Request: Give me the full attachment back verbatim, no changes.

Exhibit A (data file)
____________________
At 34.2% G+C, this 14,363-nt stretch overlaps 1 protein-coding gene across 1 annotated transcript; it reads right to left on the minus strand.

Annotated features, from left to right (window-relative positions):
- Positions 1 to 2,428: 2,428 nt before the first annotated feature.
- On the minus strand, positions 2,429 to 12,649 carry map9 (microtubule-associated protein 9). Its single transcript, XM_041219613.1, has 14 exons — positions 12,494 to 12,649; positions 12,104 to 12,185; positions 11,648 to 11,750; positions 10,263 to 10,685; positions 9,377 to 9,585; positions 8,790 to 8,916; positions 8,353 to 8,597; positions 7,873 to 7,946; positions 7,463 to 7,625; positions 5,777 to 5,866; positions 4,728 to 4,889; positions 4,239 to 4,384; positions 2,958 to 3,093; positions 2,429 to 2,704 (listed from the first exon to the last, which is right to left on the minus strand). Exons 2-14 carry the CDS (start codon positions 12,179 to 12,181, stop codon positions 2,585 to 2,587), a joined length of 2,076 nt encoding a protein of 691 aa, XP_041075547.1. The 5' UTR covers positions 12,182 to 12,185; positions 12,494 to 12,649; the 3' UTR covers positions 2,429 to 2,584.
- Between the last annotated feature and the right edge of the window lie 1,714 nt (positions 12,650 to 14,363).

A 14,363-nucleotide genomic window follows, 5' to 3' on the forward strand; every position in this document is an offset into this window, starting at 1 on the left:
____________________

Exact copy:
At 34.2% G+C, this 14,363-nt stretch overlaps 1 protein-coding gene across 1 annotated transcript; it reads right to left on the minus strand.

Annotated features, from left to right (window-relative positions):
- Positions 1 to 2,428: 2,428 nt before the first annotated feature.
- On the minus strand, positions 2,429 to 12,649 carry map9 (microtubule-associated protein 9). Its single transcript, XM_041219613.1, has 14 exons — positions 12,494 to 12,649; positions 12,104 to 12,185; positions 11,648 to 11,750; positions 10,263 to 10,685; positions 9,377 to 9,585; positions 8,790 to 8,916; positions 8,353 to 8,597; positions 7,873 to 7,946; positions 7,463 to 7,625; positions 5,777 to 5,866; positions 4,728 to 4,889; positions 4,239 to 4,384; positions 2,958 to 3,093; positions 2,429 to 2,704 (listed from the first exon to the last, which is right to left on the minus strand). Exons 2-14 carry the CDS (start codon positions 12,179 to 12,181, stop codon positions 2,585 to 2,587), a joined length of 2,076 nt encoding a protein of 691 aa, XP_041075547.1. The 5' UTR covers positions 12,182 to 12,185; positions 12,494 to 12,649; the 3' UTR covers positions 2,429 to 2,584.
- Between the last annotated feature and the right edge of the window lie 1,714 nt (positions 12,650 to 14,363).

A 14,363-nucleotide genomic window follows, 5' to 3' on the forward strand; every position in this document is an offset into this window, starting at 1 on the left: